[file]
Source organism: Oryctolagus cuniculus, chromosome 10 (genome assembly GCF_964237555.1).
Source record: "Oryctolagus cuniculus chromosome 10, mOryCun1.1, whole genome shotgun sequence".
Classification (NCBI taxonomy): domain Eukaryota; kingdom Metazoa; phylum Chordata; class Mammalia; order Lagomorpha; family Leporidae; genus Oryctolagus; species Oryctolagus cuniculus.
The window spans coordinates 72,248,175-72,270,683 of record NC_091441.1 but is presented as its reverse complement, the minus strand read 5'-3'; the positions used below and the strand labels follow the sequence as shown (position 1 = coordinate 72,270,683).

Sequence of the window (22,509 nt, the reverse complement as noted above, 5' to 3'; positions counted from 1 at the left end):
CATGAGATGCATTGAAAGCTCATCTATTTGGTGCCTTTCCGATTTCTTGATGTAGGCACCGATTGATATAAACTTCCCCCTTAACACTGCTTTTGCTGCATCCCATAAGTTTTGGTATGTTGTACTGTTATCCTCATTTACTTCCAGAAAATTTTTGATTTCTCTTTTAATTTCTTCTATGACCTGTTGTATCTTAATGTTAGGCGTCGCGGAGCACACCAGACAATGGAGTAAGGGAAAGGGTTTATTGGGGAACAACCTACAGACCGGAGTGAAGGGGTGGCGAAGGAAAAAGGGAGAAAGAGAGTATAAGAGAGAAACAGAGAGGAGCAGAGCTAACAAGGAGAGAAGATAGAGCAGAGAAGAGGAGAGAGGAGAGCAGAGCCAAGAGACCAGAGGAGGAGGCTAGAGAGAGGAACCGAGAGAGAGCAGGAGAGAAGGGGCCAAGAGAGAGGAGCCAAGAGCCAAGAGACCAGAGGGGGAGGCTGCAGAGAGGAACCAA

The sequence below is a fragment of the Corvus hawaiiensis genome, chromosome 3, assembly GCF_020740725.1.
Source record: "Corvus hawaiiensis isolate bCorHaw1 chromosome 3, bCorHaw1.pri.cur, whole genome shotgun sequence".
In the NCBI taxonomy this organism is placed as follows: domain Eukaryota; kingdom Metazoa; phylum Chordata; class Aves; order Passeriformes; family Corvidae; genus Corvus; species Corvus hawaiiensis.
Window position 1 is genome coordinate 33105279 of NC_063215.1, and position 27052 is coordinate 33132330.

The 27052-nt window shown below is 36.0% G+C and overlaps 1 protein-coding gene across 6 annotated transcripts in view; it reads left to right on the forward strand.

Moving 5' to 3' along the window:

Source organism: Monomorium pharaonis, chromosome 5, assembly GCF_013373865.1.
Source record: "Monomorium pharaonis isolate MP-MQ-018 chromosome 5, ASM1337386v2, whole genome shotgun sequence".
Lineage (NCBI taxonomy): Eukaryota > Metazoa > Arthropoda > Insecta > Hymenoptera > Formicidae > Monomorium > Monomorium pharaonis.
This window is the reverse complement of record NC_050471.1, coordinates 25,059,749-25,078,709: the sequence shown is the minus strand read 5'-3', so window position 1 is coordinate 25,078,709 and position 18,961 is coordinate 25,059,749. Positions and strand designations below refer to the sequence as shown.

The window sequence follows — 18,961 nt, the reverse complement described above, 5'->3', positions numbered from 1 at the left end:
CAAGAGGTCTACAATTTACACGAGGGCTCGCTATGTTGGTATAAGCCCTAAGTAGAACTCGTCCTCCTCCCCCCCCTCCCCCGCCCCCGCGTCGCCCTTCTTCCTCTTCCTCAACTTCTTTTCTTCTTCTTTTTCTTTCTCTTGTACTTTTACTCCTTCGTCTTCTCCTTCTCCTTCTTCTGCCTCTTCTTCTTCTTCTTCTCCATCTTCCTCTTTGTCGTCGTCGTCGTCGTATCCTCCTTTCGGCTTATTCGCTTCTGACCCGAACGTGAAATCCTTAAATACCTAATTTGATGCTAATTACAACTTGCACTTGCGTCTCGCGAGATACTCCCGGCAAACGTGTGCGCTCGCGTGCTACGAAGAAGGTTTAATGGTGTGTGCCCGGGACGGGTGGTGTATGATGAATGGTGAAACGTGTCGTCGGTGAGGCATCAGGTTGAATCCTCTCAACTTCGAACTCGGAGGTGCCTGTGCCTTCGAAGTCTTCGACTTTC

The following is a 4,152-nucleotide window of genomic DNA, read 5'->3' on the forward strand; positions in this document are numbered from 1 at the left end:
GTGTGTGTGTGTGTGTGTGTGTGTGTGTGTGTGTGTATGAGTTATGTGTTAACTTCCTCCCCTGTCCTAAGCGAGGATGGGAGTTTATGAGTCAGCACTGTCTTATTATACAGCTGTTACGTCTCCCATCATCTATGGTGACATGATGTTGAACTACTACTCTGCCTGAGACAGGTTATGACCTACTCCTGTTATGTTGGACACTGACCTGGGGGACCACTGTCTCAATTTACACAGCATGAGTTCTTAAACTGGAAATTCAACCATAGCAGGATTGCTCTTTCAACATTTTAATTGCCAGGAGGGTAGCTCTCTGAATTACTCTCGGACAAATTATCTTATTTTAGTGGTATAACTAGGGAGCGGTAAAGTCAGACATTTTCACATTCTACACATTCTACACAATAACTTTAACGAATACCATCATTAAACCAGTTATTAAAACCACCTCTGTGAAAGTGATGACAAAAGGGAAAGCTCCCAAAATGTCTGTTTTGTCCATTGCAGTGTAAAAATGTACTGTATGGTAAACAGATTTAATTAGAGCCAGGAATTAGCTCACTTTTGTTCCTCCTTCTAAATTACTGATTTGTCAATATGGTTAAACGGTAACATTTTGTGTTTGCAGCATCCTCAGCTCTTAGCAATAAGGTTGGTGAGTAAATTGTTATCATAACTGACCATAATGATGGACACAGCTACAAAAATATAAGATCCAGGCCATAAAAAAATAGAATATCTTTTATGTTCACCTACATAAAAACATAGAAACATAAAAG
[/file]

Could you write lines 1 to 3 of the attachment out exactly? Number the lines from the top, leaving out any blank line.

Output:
Source organism: Oryctolagus cuniculus, chromosome 10 (genome assembly GCF_964237555.1).
Source record: "Oryctolagus cuniculus chromosome 10, mOryCun1.1, whole genome shotgun sequence".
Classification (NCBI taxonomy): domain Eukaryota; kingdom Metazoa; phylum Chordata; class Mammalia; order Lagomorpha; family Leporidae; genus Oryctolagus; species Oryctolagus cuniculus.